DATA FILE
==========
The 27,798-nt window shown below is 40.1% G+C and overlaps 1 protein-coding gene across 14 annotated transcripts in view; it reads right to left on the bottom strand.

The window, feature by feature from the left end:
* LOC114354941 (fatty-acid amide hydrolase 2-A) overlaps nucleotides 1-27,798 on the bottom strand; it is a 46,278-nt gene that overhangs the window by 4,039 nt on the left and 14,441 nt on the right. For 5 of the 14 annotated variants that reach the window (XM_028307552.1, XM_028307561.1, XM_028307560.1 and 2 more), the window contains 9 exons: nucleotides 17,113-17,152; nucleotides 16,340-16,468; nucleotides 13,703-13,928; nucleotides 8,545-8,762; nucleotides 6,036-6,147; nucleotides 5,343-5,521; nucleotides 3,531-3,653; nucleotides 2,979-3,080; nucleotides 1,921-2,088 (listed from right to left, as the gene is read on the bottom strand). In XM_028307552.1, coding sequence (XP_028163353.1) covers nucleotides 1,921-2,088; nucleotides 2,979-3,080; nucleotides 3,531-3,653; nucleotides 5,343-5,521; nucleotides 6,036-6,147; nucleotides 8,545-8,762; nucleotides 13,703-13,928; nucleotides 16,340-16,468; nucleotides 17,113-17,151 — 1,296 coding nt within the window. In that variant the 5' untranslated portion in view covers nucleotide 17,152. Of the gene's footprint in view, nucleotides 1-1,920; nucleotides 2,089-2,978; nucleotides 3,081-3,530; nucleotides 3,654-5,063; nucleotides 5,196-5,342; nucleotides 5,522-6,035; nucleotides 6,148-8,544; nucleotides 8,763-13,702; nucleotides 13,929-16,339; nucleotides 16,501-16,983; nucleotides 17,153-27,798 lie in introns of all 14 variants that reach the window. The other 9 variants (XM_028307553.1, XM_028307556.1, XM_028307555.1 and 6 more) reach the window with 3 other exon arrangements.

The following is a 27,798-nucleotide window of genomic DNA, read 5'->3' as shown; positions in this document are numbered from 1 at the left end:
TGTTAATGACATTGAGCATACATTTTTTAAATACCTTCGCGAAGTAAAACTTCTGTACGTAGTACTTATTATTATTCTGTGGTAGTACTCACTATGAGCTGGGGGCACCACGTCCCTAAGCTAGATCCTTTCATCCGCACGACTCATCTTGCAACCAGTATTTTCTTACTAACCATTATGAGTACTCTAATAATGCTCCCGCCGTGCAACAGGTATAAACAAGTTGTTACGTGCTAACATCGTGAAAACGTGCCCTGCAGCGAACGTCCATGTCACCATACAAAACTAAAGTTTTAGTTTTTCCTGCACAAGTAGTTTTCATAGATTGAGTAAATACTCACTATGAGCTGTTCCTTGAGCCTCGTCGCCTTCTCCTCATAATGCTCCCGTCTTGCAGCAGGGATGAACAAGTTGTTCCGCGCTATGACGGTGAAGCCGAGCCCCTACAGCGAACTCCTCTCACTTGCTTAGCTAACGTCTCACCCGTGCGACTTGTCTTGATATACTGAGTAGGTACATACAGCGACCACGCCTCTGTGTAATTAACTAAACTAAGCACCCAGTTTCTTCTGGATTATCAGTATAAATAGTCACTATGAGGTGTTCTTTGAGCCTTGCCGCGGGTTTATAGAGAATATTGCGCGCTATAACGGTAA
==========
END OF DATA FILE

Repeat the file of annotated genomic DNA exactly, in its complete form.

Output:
The 27,798-nt window shown below is 40.1% G+C and overlaps 1 protein-coding gene across 14 annotated transcripts in view; it reads right to left on the bottom strand.

The window, feature by feature from the left end:
* LOC114354941 (fatty-acid amide hydrolase 2-A) overlaps nucleotides 1-27,798 on the bottom strand; it is a 46,278-nt gene that overhangs the window by 4,039 nt on the left and 14,441 nt on the right. For 5 of the 14 annotated variants that reach the window (XM_028307552.1, XM_028307561.1, XM_028307560.1 and 2 more), the window contains 9 exons: nucleotides 17,113-17,152; nucleotides 16,340-16,468; nucleotides 13,703-13,928; nucleotides 8,545-8,762; nucleotides 6,036-6,147; nucleotides 5,343-5,521; nucleotides 3,531-3,653; nucleotides 2,979-3,080; nucleotides 1,921-2,088 (listed from right to left, as the gene is read on the bottom strand). In XM_028307552.1, coding sequence (XP_028163353.1) covers nucleotides 1,921-2,088; nucleotides 2,979-3,080; nucleotides 3,531-3,653; nucleotides 5,343-5,521; nucleotides 6,036-6,147; nucleotides 8,545-8,762; nucleotides 13,703-13,928; nucleotides 16,340-16,468; nucleotides 17,113-17,151 — 1,296 coding nt within the window. In that variant the 5' untranslated portion in view covers nucleotide 17,152. Of the gene's footprint in view, nucleotides 1-1,920; nucleotides 2,089-2,978; nucleotides 3,081-3,530; nucleotides 3,654-5,063; nucleotides 5,196-5,342; nucleotides 5,522-6,035; nucleotides 6,148-8,544; nucleotides 8,763-13,702; nucleotides 13,929-16,339; nucleotides 16,501-16,983; nucleotides 17,153-27,798 lie in introns of all 14 variants that reach the window. The other 9 variants (XM_028307553.1, XM_028307556.1, XM_028307555.1 and 6 more) reach the window with 3 other exon arrangements.

The following is a 27,798-nucleotide window of genomic DNA, read 5'->3' as shown; positions in this document are numbered from 1 at the left end:
TGTTAATGACATTGAGCATACATTTTTTAAATACCTTCGCGAAGTAAAACTTCTGTACGTAGTACTTATTATTATTCTGTGGTAGTACTCACTATGAGCTGGGGGCACCACGTCCCTAAGCTAGATCCTTTCATCCGCACGACTCATCTTGCAACCAGTATTTTCTTACTAACCATTATGAGTACTCTAATAATGCTCCCGCCGTGCAACAGGTATAAACAAGTTGTTACGTGCTAACATCGTGAAAACGTGCCCTGCAGCGAACGTCCATGTCACCATACAAAACTAAAGTTTTAGTTTTTCCTGCACAAGTAGTTTTCATAGATTGAGTAAATACTCACTATGAGCTGTTCCTTGAGCCTCGTCGCCTTCTCCTCATAATGCTCCCGTCTTGCAGCAGGGATGAACAAGTTGTTCCGCGCTATGACGGTGAAGCCGAGCCCCTACAGCGAACTCCTCTCACTTGCTTAGCTAACGTCTCACCCGTGCGACTTGTCTTGATATACTGAGTAGGTACATACAGCGACCACGCCTCTGTGTAATTAACTAAACTAAGCACCCAGTTTCTTCTGGATTATCAGTATAAATAGTCACTATGAGGTGTTCTTTGAGCCTTGCCGCGGGTTTATAGAGAATATTGCGCGCTATAACGGTAA